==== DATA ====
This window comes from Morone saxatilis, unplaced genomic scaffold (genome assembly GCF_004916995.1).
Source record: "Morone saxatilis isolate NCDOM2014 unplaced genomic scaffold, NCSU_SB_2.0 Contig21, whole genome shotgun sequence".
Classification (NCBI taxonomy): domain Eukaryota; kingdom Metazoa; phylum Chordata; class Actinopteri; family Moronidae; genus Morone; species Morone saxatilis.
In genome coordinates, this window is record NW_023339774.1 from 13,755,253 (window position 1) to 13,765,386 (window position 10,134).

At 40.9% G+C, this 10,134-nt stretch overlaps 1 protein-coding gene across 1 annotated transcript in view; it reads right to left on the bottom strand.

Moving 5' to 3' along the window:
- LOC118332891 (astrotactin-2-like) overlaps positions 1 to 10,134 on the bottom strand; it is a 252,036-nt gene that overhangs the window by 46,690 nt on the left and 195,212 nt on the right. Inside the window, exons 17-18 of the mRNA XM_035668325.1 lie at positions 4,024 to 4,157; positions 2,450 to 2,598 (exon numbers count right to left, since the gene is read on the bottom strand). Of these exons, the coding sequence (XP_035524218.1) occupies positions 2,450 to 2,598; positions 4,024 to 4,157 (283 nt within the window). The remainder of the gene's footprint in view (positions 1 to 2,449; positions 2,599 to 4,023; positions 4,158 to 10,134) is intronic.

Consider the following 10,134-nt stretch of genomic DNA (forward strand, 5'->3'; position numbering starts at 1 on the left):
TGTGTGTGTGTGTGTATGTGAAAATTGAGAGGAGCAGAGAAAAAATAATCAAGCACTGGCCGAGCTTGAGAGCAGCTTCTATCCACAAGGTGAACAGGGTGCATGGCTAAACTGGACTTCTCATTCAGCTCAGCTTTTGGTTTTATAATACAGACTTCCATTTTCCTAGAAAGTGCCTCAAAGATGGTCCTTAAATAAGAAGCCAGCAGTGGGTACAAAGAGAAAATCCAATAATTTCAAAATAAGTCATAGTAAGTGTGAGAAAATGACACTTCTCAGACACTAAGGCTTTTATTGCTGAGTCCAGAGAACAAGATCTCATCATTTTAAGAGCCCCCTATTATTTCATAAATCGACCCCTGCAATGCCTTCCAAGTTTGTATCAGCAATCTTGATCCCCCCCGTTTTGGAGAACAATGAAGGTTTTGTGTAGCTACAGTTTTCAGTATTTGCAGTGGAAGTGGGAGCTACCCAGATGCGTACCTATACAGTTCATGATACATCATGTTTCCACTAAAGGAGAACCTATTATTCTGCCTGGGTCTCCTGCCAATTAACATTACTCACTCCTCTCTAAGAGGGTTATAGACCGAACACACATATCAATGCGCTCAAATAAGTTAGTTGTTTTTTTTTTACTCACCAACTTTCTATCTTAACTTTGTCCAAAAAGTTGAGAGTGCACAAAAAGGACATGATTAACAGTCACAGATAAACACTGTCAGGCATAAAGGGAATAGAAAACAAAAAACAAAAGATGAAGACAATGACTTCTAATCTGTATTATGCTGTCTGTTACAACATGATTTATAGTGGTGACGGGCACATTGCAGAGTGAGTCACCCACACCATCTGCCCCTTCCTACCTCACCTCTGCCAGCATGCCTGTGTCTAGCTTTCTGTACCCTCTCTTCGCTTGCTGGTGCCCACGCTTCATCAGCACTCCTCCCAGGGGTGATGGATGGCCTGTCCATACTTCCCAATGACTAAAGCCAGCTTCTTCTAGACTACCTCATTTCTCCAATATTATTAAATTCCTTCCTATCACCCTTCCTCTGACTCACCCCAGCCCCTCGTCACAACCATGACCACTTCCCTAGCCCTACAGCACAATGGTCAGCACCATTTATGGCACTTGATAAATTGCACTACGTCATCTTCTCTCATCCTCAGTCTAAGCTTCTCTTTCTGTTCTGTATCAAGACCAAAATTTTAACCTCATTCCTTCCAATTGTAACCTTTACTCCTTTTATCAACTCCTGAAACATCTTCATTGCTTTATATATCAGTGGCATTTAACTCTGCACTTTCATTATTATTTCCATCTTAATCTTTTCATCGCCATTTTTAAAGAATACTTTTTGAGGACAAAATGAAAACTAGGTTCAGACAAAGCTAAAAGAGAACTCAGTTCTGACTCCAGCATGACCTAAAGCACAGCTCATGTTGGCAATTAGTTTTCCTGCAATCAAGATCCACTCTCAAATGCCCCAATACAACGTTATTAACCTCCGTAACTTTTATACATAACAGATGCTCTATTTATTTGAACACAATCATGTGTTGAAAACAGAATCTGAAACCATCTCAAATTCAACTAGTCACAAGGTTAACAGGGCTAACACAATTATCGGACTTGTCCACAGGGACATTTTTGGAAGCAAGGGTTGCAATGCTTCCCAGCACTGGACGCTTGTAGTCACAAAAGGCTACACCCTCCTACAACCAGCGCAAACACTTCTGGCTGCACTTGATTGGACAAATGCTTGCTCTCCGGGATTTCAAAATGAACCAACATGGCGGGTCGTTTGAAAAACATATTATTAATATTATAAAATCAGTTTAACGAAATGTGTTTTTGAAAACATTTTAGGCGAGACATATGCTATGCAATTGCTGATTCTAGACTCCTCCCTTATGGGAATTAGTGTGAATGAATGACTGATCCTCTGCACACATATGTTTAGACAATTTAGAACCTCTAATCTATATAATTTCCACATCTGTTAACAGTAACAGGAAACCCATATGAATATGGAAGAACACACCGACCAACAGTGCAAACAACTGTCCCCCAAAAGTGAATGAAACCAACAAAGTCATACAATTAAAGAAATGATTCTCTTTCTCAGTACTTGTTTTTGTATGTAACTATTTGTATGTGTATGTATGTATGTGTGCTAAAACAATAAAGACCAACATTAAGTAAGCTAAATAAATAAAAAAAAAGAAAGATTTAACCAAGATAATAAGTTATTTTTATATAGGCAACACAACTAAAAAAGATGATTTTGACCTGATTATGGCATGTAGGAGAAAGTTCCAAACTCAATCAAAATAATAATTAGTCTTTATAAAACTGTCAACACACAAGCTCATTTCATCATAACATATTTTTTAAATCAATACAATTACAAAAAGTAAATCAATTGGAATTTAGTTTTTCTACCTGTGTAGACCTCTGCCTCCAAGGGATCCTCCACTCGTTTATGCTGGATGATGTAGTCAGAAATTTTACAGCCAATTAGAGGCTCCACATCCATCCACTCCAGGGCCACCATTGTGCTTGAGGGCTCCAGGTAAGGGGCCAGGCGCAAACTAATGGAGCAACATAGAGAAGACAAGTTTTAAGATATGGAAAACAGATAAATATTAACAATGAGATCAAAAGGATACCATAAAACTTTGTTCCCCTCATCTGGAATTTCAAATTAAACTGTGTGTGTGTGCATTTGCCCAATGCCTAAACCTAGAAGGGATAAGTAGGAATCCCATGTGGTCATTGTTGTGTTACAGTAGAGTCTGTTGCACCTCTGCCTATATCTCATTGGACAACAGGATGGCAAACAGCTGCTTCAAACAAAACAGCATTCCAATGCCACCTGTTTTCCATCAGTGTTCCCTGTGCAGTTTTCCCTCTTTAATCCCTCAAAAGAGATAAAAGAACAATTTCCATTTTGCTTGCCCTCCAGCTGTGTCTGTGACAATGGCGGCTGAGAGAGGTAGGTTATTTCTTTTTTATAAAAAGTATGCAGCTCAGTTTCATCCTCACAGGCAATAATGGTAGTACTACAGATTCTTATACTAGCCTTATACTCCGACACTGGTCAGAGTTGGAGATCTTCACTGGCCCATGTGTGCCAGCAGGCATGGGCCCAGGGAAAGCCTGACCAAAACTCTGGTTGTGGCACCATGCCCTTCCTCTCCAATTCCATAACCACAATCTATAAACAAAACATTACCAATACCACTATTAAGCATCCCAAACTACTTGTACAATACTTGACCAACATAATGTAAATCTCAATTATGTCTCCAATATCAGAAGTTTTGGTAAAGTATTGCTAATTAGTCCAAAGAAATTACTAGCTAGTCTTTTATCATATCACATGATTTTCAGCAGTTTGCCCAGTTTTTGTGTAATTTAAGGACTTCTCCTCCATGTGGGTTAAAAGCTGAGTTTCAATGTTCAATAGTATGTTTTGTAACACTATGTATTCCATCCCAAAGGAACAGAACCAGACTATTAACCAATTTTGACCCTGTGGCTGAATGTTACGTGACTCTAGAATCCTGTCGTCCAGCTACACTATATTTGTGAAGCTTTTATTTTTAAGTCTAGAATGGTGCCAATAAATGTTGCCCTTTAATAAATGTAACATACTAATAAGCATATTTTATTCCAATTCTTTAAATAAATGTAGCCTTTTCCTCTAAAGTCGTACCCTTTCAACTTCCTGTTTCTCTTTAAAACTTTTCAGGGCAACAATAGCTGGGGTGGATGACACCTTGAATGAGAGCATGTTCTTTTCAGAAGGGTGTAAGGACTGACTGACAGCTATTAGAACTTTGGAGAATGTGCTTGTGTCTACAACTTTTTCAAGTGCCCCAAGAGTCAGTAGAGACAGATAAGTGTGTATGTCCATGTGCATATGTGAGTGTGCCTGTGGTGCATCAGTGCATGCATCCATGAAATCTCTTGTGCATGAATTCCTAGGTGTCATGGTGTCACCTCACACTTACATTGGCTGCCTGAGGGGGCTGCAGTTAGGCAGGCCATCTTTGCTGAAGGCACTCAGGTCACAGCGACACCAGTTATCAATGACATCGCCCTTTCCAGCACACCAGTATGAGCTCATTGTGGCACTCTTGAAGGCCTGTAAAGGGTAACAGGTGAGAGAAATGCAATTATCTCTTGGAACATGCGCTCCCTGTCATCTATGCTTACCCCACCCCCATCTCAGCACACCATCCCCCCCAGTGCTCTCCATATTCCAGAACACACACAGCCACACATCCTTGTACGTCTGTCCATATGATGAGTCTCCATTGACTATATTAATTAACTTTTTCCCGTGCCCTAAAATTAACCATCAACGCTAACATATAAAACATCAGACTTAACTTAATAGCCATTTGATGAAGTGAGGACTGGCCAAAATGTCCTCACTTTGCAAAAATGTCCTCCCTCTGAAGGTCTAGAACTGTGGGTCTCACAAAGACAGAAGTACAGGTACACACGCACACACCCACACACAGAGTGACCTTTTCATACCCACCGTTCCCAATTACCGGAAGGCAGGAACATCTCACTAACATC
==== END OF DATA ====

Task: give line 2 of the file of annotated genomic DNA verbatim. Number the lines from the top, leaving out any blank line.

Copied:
Source record: "Morone saxatilis isolate NCDOM2014 unplaced genomic scaffold, NCSU_SB_2.0 Contig21, whole genome shotgun sequence".